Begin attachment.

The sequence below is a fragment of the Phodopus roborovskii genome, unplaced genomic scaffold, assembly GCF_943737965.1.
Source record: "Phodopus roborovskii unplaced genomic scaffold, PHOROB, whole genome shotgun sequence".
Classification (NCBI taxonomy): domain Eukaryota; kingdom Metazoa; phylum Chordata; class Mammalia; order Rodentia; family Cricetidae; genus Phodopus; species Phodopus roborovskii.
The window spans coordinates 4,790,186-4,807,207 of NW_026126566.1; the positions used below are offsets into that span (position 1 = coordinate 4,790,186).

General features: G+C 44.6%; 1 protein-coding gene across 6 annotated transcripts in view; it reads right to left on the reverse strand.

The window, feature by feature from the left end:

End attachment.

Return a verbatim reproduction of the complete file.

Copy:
The sequence below is a fragment of the Phodopus roborovskii genome, unplaced genomic scaffold, assembly GCF_943737965.1.
Source record: "Phodopus roborovskii unplaced genomic scaffold, PHOROB, whole genome shotgun sequence".
Classification (NCBI taxonomy): domain Eukaryota; kingdom Metazoa; phylum Chordata; class Mammalia; order Rodentia; family Cricetidae; genus Phodopus; species Phodopus roborovskii.
The window spans coordinates 4,790,186-4,807,207 of NW_026126566.1; the positions used below are offsets into that span (position 1 = coordinate 4,790,186).

General features: G+C 44.6%; 1 protein-coding gene across 6 annotated transcripts in view; it reads right to left on the reverse strand.

The window, feature by feature from the left end: